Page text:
Monday, October 29, 2007
Jens Lekman at the Music Hall of Williamsburg
Last night Megan and I bared the elements (what happened to autumn, by the way? how did we go right from summer to winter?) and went to go see Jens Lekman play a solo performance at the Music Hall of Williamsburg. At the risk of sounding a little too over-the-top, it was, without a doubt, one of the greatest show's I've been to. What made it great? Let us count the ways...
First and foremost, Lekman put on an amazing solo performance. His voice is even stronger and more assured than it appears on the record. That, combined with his excellent songwriting, made him a perfect candidate for a solo show. On a story-song like "A Postcard to Nina," he made you feel as though he were quietly and casually singing this song to you in the den of somebody's house. It's pretty hard to get across an "intimate" vibe when you have an audience of 600 people watching you, put he was in command of his songs and the audience for the entire show.
In addition, the crowd itself was incredible. Say what you will about Williamsburg, but it is without question a neighborhood filled with music lovers. It was heartening to see so many people more than willing to clap, to sing along, and to snap their fingers. For the song "A Sweet Summer's Night on Hammer Hill" (mp3) they even sang along with the difficult "bomp-a-bomp-a-bomp-a-bomp-a-bomp-a-bomp-a-bomp" chorus! Lekman wisely played off the crowd, giving them opportunities to sing along while effortlessly deflecting some annoying hipster requests along the way.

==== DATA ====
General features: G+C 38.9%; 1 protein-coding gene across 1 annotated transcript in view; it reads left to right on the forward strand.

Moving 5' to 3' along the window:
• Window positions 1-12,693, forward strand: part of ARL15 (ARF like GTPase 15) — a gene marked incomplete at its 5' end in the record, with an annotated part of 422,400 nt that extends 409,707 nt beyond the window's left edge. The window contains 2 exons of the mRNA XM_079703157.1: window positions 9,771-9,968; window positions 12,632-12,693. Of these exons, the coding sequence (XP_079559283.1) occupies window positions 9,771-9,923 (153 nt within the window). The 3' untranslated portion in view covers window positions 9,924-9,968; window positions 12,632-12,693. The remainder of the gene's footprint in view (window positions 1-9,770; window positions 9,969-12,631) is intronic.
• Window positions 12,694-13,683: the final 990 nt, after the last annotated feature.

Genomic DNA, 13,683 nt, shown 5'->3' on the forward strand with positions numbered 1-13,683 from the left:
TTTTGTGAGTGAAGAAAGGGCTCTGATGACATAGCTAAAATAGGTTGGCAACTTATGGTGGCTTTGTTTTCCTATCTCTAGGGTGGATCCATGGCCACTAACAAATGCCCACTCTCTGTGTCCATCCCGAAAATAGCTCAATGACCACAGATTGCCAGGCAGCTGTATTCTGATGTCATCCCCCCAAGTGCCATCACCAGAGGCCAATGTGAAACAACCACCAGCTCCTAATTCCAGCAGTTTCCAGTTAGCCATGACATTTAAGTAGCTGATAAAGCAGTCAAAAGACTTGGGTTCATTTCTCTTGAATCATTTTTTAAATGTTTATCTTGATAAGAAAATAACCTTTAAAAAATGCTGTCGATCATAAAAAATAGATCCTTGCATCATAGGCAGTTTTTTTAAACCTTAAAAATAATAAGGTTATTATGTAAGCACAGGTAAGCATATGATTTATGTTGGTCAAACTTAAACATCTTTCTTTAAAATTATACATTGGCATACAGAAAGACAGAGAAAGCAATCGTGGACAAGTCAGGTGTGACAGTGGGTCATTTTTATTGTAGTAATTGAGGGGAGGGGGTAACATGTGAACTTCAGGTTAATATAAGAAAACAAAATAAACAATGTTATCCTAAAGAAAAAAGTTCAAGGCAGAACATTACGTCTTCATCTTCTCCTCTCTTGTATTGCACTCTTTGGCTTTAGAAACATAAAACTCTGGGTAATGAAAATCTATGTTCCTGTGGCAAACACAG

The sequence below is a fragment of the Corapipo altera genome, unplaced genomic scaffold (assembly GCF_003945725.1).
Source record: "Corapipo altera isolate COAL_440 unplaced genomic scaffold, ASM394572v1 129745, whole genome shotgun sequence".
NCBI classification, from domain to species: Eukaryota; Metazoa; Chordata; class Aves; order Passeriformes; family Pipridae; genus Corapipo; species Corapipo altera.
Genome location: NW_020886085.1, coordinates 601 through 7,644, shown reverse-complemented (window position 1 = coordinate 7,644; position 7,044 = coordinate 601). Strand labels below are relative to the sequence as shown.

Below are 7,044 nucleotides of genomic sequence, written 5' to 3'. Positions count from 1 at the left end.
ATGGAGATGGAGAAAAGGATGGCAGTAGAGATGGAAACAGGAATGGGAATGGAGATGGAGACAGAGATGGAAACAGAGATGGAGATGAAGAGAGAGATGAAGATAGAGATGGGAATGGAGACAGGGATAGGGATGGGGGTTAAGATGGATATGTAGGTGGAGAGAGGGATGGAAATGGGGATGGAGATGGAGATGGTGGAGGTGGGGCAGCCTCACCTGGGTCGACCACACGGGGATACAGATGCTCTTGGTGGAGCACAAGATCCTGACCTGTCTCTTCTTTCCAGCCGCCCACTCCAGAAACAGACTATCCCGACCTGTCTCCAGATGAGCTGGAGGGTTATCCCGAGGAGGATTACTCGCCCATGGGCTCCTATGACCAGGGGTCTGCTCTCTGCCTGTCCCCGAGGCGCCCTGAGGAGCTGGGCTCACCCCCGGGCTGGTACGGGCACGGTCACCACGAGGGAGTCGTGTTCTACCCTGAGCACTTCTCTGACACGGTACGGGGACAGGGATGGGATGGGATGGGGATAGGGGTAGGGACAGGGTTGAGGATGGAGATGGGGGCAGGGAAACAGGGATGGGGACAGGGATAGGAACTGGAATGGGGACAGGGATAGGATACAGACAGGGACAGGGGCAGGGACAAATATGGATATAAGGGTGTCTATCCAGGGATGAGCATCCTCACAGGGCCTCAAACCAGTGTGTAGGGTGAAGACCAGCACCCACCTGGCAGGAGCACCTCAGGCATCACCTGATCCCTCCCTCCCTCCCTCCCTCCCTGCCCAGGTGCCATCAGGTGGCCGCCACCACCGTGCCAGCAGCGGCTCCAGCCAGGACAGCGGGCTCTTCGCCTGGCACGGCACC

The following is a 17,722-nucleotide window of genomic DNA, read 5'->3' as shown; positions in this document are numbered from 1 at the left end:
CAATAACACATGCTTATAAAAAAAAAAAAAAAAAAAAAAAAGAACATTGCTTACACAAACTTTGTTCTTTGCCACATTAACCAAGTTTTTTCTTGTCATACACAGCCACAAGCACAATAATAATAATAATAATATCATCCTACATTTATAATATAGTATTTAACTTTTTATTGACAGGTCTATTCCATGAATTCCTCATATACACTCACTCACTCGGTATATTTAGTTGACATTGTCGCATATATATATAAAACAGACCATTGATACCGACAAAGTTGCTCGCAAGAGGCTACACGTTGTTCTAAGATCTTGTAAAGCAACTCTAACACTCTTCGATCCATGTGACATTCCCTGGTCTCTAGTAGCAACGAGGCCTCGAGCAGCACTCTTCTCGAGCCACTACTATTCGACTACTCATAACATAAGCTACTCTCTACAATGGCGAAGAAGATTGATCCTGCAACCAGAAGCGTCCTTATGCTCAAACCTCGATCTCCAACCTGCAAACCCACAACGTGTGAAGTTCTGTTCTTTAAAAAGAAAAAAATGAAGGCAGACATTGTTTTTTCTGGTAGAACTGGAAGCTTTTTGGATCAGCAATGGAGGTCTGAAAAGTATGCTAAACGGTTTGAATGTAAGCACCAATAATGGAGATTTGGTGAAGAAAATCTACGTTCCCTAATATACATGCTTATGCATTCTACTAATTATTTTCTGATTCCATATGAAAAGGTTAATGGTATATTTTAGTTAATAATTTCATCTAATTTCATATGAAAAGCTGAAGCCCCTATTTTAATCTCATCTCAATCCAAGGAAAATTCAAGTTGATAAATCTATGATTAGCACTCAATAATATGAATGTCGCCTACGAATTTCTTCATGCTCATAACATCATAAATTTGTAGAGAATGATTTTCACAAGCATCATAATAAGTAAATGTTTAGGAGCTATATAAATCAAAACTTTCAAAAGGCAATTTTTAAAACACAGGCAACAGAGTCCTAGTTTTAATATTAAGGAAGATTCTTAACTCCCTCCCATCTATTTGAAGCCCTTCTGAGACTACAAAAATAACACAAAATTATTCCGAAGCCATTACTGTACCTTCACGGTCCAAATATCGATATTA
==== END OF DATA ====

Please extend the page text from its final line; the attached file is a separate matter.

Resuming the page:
Finally, the set was perfectly constructed. Almost all of the songs he played were favorites from his three records, and the segues between them were perfect. On a personal note, if you had asked me what 10 songs I would have wanted to hear from him, practically every song I would have chosen found its way into his performance. He came out for two encores (possibly 3, if you include the psuedo-encore that Megan insists should count as well), with the second encore consisting of a cover of "You Can Call Me Al" and a half-English/half-Swedish version of "Maple Leaves," one of his best songs. The whole set was about 90 minutes, and didn't feel a minute too short or too long, which I can't remember ever feeling about a show. "Do you all have to work tomorrow?" he asked before the second encore, "because I could play all night."
It was a great time to see somebody that I think could really be on the cusp of, if not stardom, maybe semi-stardom? The New York Times, by the way, seems to agree, they have a great write-up of the other (full band) show he played on Saturday. While I don't know about that show, I can say pretty confidently that he made 600 fans for life last night.